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Since You Asked: Cookin' pumpkin raises questions

Are all pumpkins edible? I have this wonderful pumpkin soup recipe from Saveur magazine that I want to make for Thanksgiving. It calls for a 7-inch Cinderella pumpkin, but if I cannot find that, I want to know if it would be fine with any other pumpkin.

— Bill D., Central Point

"A pumpkin is always, and by definition, round-fruited and edible," according to Amy P. Goldman, author of "The Compleat Squash: A Passionate Grower's Guide to Pumpkins, Squashes and Gourds."

And, says the author, a pumpkin doesn't have to be orange; it can be white, blue or burnt sienna.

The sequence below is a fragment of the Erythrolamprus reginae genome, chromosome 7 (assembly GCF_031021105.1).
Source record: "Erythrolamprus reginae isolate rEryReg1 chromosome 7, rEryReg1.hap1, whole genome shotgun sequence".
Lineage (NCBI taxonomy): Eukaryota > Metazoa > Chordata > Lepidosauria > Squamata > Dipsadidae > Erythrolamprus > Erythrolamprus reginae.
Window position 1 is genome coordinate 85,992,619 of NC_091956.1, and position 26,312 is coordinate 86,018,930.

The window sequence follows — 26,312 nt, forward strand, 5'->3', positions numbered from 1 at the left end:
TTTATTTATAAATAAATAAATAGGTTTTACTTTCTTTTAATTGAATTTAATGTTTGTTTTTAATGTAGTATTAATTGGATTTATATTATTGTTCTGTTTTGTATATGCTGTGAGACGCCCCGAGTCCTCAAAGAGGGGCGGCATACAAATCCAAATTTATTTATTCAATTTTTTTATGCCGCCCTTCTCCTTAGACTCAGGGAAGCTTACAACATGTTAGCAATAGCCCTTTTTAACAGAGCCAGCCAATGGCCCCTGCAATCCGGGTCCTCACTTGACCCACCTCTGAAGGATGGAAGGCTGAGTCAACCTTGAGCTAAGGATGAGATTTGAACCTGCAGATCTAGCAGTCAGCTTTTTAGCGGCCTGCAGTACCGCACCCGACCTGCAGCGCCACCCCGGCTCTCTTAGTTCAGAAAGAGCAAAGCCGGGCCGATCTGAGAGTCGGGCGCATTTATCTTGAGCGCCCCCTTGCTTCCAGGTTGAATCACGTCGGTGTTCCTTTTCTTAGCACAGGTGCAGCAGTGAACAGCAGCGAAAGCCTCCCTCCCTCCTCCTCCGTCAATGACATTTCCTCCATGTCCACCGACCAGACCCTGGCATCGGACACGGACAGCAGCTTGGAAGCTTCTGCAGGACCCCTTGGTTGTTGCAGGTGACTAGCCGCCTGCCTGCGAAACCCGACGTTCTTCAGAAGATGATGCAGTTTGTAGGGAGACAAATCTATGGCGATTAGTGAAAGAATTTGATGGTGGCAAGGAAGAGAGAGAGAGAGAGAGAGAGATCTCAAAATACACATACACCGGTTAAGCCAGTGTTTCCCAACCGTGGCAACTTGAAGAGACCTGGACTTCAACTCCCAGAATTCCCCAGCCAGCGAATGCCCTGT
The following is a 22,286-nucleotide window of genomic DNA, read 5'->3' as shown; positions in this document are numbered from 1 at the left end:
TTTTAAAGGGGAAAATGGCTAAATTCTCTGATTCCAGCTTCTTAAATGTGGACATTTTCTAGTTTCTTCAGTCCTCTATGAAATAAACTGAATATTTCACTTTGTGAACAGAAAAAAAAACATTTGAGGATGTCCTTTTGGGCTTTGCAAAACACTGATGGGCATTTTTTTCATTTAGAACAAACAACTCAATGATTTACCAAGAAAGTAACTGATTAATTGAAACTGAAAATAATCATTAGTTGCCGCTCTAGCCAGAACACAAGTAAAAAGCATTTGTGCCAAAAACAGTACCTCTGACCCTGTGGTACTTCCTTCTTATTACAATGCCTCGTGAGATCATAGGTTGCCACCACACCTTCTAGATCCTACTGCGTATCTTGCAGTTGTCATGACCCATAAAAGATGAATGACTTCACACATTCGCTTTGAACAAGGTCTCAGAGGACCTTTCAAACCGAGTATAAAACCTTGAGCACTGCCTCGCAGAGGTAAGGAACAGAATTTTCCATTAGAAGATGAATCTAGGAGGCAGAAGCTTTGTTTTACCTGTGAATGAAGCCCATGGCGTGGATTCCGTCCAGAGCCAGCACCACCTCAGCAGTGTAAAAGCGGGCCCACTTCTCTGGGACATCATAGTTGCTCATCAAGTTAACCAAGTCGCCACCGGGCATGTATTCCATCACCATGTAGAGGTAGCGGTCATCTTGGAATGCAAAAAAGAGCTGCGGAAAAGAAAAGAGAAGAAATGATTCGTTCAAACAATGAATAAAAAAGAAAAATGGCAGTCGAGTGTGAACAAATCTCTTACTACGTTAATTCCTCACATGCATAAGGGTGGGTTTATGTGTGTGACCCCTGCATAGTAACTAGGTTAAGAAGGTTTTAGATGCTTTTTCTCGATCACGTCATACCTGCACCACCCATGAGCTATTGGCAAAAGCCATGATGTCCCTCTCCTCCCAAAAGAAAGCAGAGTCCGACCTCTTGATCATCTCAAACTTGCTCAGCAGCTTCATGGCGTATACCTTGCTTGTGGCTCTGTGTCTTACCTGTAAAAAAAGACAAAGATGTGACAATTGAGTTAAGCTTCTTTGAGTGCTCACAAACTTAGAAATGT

Experts do agree that the iconic "field pumpkin" usually carved for jack-o'-lanterns is not appropriate for use in recipes. While technically edible, these are coarse and fibrous without the starches and sugars that make other squashes staple foods of fall and winter.

That said, there are plenty of "pie pumpkins," including the squat, French heirloom variety known as "Cinderella." Reminiscent of Old-World illustrations from fairy tales, this pumpkin often is recommended for its visual appeal. Martha Stewart types like to hollow it out and use it as a serving vessel.

Goldman cites "winter luxury pie" as her favorite but also suggests substituting any squash in recipes calling for pumpkin. Try "buttercup," "Hubbard" (golden, blue or green), "delicious," Sibley, any "Australian blues," "musquee de Provence," "Canada crookneck," "St. Petersburg," kabocha and butternut.

If it's gnocchi you have in mind, the best squash, says Goldman, is "Marina di Chioggia."

Send questions to "Since You Asked, A la carte" Mail Tribune Newsroom, P.O. Box 1108, Medford OR 97501; by fax to 541-776-4376; e-mail to youasked@mailtribune.com.